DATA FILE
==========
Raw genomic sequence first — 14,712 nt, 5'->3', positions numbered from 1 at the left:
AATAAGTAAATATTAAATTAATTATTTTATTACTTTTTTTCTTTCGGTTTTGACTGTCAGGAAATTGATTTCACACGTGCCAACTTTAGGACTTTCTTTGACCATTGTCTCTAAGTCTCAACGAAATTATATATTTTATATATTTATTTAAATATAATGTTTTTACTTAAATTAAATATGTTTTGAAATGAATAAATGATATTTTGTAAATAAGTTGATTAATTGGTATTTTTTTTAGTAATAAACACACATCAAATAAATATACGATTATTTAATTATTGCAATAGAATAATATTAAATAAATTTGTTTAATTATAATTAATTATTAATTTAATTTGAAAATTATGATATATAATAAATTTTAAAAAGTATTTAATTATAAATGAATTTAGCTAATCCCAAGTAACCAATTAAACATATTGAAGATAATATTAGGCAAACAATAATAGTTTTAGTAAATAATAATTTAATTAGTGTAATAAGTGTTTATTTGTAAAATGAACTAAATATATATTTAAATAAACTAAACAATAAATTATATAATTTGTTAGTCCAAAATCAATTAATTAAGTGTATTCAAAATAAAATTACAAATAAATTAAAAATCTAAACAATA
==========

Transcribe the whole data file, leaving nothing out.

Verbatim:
Raw genomic sequence first — 14,712 nt, 5'->3', positions numbered from 1 at the left:
AATAAGTAAATATTAAATTAATTATTTTATTACTTTTTTTCTTTCGGTTTTGACTGTCAGGAAATTGATTTCACACGTGCCAACTTTAGGACTTTCTTTGACCATTGTCTCTAAGTCTCAACGAAATTATATATTTTATATATTTATTTAAATATAATGTTTTTACTTAAATTAAATATGTTTTGAAATGAATAAATGATATTTTGTAAATAAGTTGATTAATTGGTATTTTTTTTAGTAATAAACACACATCAAATAAATATACGATTATTTAATTATTGCAATAGAATAATATTAAATAAATTTGTTTAATTATAATTAATTATTAATTTAATTTGAAAATTATGATATATAATAAATTTTAAAAAGTATTTAATTATAAATGAATTTAGCTAATCCCAAGTAACCAATTAAACATATTGAAGATAATATTAGGCAAACAATAATAGTTTTAGTAAATAATAATTTAATTAGTGTAATAAGTGTTTATTTGTAAAATGAACTAAATATATATTTAAATAAACTAAACAATAAATTATATAATTTGTTAGTCCAAAATCAATTAATTAAGTGTATTCAAAATAAAATTACAAATAAATTAAAAATCTAAACAATA